Industrial melanism is a much discussed topic in evolution. Is it in any way associated with mutation?

3 Answers
Oct 18, 2017

Mutation produces natural variation in the species.


The peppered moth has varying degrees of pigmentation - from lightly coloured to nearly completely black. This variation is produced by mutation of existing genes into forms that are more or less active than the initial gene regulating pigmentation.

When a version of a trait gives a survival advantage, we call it an adaptation. During the industrial revolution, the trees near industry became black with soot - the black moths (thanks to mutation) had an adaptation for this change in the environment as they were best camouflaged in the dirty habitat. The frequency of this gene in the population increased until the species had changed from being traditionally light coloured to being mostly dark in under 100 years. This is called directional selection , as a population shifts toward a particular trait being exaggerated.

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Oct 19, 2017

There is no effects of mutations on Biston Betularia


Biston Betularia commonly called the peppered moth has two forms the white and the black forms due to melanism. Both forms are autosomal dominants. This means that both forms can coexists within a population.

Before the industrial revolution in England produced large amounts of pollution the white form predominated but the black form was also present.

During the industrial revolution the pollution caused the black form of the peppered moth to have an evolutionary advantage. The peppered moths adapted to the changing environmental conditions. During the industrial revolution the black form predominated the population of peppered moths.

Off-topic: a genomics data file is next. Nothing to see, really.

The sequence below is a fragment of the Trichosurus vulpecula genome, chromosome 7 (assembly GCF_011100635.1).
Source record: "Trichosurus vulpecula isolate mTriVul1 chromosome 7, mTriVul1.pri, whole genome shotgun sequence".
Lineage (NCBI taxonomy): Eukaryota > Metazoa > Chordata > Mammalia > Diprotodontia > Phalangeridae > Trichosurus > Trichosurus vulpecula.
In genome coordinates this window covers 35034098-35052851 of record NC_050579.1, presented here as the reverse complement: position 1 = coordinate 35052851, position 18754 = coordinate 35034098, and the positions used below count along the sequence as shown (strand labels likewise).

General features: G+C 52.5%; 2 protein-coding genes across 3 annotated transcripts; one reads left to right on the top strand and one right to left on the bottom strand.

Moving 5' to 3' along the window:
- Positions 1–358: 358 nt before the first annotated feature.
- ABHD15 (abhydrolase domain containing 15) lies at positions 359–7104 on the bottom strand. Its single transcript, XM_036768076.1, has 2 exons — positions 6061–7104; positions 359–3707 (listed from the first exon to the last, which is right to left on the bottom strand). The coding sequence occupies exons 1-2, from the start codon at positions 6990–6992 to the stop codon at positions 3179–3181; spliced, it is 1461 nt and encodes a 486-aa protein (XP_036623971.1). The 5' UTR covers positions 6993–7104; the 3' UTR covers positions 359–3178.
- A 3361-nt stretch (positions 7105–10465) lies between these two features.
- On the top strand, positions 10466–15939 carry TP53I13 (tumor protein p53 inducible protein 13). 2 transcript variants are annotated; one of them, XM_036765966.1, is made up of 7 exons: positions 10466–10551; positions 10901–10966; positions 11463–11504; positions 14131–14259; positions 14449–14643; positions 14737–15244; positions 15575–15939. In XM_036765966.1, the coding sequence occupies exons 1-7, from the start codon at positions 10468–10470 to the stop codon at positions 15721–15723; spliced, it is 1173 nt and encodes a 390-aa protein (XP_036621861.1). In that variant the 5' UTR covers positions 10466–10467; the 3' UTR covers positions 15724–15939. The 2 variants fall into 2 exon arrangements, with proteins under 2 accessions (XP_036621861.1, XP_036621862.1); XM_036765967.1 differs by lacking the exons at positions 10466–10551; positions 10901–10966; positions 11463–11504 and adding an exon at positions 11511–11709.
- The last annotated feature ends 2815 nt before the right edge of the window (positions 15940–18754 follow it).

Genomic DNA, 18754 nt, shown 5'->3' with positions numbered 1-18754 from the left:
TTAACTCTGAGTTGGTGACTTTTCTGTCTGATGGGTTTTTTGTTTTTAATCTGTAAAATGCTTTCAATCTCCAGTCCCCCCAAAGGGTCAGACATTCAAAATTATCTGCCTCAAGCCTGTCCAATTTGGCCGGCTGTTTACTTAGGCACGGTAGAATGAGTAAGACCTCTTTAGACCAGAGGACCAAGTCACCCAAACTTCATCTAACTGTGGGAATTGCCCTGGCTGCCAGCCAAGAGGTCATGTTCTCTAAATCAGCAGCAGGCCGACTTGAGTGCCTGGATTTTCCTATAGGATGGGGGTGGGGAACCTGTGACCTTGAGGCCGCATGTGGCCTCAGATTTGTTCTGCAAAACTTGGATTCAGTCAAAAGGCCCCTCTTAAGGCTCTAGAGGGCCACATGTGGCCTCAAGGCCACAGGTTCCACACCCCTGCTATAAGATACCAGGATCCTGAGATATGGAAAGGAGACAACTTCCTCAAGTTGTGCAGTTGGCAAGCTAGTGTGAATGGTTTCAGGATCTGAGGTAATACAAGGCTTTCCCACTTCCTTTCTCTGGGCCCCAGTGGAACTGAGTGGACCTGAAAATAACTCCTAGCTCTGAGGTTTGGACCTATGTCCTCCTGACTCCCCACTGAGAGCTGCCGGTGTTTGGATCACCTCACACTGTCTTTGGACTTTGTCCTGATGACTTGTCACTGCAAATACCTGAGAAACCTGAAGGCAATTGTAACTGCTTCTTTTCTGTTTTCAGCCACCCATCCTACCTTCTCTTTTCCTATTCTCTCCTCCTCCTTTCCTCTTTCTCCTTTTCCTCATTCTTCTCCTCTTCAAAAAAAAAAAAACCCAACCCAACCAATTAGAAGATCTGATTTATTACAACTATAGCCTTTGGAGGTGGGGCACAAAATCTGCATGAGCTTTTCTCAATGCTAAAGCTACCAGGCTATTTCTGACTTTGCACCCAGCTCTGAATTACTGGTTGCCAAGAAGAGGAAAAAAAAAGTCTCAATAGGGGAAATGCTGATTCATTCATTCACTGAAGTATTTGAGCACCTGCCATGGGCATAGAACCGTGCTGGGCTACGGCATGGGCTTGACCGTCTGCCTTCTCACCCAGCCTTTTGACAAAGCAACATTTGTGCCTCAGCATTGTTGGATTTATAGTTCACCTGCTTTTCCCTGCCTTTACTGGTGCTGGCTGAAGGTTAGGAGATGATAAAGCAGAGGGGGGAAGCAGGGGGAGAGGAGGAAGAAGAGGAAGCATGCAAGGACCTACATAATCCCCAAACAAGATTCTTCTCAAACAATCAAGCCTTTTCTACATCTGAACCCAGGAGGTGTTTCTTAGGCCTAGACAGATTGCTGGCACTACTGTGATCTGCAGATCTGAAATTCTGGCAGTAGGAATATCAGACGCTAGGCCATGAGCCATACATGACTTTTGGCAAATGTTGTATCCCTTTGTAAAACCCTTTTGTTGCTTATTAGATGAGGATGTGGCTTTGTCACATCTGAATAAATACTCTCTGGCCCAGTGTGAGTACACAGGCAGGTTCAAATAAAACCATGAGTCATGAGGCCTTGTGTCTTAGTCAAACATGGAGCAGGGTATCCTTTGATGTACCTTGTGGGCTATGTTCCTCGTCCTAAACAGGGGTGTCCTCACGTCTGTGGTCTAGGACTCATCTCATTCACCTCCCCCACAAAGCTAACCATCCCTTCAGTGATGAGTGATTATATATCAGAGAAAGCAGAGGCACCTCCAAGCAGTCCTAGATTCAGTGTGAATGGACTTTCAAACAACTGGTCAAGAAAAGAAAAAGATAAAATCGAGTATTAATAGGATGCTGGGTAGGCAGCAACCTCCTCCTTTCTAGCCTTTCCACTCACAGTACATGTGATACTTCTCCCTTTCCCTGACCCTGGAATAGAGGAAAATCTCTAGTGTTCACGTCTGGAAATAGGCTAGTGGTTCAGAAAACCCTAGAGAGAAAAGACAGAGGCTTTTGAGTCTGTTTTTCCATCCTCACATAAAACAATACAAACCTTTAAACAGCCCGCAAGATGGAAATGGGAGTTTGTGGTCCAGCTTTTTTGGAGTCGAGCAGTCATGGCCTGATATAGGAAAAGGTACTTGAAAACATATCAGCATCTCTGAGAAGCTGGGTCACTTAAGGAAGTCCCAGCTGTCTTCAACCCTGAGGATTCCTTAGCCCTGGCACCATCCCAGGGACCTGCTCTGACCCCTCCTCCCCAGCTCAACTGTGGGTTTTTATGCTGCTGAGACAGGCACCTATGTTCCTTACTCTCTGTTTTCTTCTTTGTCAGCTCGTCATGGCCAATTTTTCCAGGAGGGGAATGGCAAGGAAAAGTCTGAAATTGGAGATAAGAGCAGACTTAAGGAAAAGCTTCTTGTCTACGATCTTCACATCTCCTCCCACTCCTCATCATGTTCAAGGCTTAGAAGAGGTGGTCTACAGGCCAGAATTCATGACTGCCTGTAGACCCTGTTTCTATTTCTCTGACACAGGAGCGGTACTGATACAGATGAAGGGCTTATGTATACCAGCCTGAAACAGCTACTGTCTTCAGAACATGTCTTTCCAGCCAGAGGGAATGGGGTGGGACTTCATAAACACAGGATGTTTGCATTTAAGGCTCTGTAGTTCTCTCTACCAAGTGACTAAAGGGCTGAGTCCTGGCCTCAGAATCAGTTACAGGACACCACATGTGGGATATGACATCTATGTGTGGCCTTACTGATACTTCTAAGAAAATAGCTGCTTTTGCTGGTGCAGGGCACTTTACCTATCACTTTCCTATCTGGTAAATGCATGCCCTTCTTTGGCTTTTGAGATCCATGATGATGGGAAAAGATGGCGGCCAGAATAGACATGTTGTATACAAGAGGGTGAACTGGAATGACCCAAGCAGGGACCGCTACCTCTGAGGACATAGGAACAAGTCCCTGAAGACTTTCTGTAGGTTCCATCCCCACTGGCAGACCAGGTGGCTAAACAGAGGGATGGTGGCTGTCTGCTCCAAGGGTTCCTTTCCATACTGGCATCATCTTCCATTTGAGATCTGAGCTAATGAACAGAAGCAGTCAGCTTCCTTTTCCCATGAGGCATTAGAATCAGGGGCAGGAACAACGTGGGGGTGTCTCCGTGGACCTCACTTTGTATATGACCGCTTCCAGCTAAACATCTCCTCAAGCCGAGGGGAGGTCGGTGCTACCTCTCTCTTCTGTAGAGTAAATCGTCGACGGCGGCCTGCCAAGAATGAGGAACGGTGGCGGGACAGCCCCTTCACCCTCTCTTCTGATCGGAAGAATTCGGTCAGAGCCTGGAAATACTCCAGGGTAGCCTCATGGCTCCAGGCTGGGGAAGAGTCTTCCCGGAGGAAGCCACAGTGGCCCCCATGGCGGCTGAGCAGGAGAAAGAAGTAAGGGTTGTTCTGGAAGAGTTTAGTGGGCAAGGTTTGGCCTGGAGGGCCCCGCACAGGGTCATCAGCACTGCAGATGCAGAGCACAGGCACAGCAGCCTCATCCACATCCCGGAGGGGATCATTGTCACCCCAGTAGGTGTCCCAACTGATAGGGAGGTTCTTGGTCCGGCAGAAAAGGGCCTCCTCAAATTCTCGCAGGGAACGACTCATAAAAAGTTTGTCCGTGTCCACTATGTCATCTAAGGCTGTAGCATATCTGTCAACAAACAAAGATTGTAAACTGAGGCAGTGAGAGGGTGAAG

After the industrial revolution the pollution problem in England was reduced. The white moth regained its status as the dominate form of the peppered moth population.

This is an example of evolutionary adaptation sometimes called microevolution. It is not an example of mutational evolution because no mutation was observed to occur. Both forms existed before, during and after the environmental changes due to pollution. Mutations had no effect on the Biston Betularia because there was no mutational change in the peppered moths.

Nov 20, 2017

A single mutation on chromosome 17 of Biston bitularia once upon a time in the past has given rise to melanic form.


General population of Biston bitularia in Britain existed in light colour, except few melanic forms. First mention of melanic form was reported in 1848, from Manchester.

The mutant allele is dominant.

  • When a mutation first appears in the gene pool, its allele frequency remains low. It provides a new variation to the organism.

  • This mutation that we are talking about, helped the peppered moths in certain industrial places to adapt better in a changed polluted environment.

  • As this mutation gave rise to an adaptive phenotype in nineteenth century England where coal was fuelling industries, in and around Manchester the melanic forms became naturally selected (as they matched the soot covered tree trunks to avoid preying birds).

  • Hence allele frequency of the dominant mutation increased in gene pool and most moths in nature appeared to be melanic. By 1895, 98% moths were melanic in Manchester and Birmingham.

  • So appearance of a favourable mutation in gene pool led to appearance of a new phenotype, which was eventually selected by nature. Thus industrial melanism is an example of directional selection and adaptive evolution.

  • It also provides us an insight: that pre-adaptive characters must remain present in gene pool in the form of favourable mutations so that organisms carrying one/more of such mutations derive an advantage in a changed environment.

Please note, that the percent of melanic form in peppered moth population decreased significantly in rural areas of England as air pollution is now largely controlled.